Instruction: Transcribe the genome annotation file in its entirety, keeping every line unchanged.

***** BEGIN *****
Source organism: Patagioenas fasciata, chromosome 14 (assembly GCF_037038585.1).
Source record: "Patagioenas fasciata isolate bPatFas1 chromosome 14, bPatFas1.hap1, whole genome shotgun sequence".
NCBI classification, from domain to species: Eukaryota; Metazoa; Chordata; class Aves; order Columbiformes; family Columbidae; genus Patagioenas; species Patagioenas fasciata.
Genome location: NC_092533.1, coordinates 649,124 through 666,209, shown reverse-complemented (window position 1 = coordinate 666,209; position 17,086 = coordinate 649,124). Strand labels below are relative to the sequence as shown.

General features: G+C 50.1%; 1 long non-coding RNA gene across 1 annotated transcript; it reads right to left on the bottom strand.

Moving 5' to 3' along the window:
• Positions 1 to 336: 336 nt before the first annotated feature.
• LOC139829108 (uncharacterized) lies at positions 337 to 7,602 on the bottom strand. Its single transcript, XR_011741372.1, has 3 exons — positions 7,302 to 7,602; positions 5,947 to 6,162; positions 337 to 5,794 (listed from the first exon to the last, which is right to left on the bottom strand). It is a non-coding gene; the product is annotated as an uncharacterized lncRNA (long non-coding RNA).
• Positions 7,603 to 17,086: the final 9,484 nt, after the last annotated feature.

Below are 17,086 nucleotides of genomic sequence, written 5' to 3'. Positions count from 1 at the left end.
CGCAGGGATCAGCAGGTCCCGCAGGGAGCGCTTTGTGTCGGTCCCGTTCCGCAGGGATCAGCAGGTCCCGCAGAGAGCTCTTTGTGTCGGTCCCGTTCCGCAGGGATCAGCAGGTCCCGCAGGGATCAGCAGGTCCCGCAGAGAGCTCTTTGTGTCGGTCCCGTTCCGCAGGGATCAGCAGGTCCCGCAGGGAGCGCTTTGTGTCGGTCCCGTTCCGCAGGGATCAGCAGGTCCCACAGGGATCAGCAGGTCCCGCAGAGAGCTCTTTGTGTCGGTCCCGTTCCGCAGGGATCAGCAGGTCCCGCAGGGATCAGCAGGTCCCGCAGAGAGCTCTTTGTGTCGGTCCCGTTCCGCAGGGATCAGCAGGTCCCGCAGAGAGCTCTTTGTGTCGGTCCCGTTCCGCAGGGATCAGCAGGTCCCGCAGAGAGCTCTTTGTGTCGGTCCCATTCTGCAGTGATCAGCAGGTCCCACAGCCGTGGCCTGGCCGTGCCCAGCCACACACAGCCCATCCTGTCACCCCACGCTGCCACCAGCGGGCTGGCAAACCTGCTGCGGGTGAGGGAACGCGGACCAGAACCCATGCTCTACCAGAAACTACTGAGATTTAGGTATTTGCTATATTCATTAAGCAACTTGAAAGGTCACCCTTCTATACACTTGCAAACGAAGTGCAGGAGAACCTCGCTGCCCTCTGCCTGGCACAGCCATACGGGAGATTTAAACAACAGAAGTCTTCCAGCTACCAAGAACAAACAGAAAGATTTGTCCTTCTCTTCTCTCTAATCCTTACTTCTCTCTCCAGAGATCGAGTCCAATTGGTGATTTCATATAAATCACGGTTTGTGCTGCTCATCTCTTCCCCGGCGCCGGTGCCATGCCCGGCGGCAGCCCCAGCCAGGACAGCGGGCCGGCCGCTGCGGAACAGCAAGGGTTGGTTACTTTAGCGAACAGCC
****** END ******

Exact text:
Source organism: Patagioenas fasciata, chromosome 14 (assembly GCF_037038585.1).
Source record: "Patagioenas fasciata isolate bPatFas1 chromosome 14, bPatFas1.hap1, whole genome shotgun sequence".
NCBI classification, from domain to species: Eukaryota; Metazoa; Chordata; class Aves; order Columbiformes; family Columbidae; genus Patagioenas; species Patagioenas fasciata.
Genome location: NC_092533.1, coordinates 649,124 through 666,209, shown reverse-complemented (window position 1 = coordinate 666,209; position 17,086 = coordinate 649,124). Strand labels below are relative to the sequence as shown.

General features: G+C 50.1%; 1 long non-coding RNA gene across 1 annotated transcript; it reads right to left on the bottom strand.

Moving 5' to 3' along the window:
• Positions 1 to 336: 336 nt before the first annotated feature.
• LOC139829108 (uncharacterized) lies at positions 337 to 7,602 on the bottom strand. Its single transcript, XR_011741372.1, has 3 exons — positions 7,302 to 7,602; positions 5,947 to 6,162; positions 337 to 5,794 (listed from the first exon to the last, which is right to left on the bottom strand). It is a non-coding gene; the product is annotated as an uncharacterized lncRNA (long non-coding RNA).
• Positions 7,603 to 17,086: the final 9,484 nt, after the last annotated feature.

Below are 17,086 nucleotides of genomic sequence, written 5' to 3'. Positions count from 1 at the left end.
CGCAGGGATCAGCAGGTCCCGCAGGGAGCGCTTTGTGTCGGTCCCGTTCCGCAGGGATCAGCAGGTCCCGCAGAGAGCTCTTTGTGTCGGTCCCGTTCCGCAGGGATCAGCAGGTCCCGCAGGGATCAGCAGGTCCCGCAGAGAGCTCTTTGTGTCGGTCCCGTTCCGCAGGGATCAGCAGGTCCCGCAGGGAGCGCTTTGTGTCGGTCCCGTTCCGCAGGGATCAGCAGGTCCCACAGGGATCAGCAGGTCCCGCAGAGAGCTCTTTGTGTCGGTCCCGTTCCGCAGGGATCAGCAGGTCCCGCAGGGATCAGCAGGTCCCGCAGAGAGCTCTTTGTGTCGGTCCCGTTCCGCAGGGATCAGCAGGTCCCGCAGAGAGCTCTTTGTGTCGGTCCCGTTCCGCAGGGATCAGCAGGTCCCGCAGAGAGCTCTTTGTGTCGGTCCCATTCTGCAGTGATCAGCAGGTCCCACAGCCGTGGCCTGGCCGTGCCCAGCCACACACAGCCCATCCTGTCACCCCACGCTGCCACCAGCGGGCTGGCAAACCTGCTGCGGGTGAGGGAACGCGGACCAGAACCCATGCTCTACCAGAAACTACTGAGATTTAGGTATTTGCTATATTCATTAAGCAACTTGAAAGGTCACCCTTCTATACACTTGCAAACGAAGTGCAGGAGAACCTCGCTGCCCTCTGCCTGGCACAGCCATACGGGAGATTTAAACAACAGAAGTCTTCCAGCTACCAAGAACAAACAGAAAGATTTGTCCTTCTCTTCTCTCTAATCCTTACTTCTCTCTCCAGAGATCGAGTCCAATTGGTGATTTCATATAAATCACGGTTTGTGCTGCTCATCTCTTCCCCGGCGCCGGTGCCATGCCCGGCGGCAGCCCCAGCCAGGACAGCGGGCCGGCCGCTGCGGAACAGCAAGGGTTGGTTACTTTAGCGAACAGCC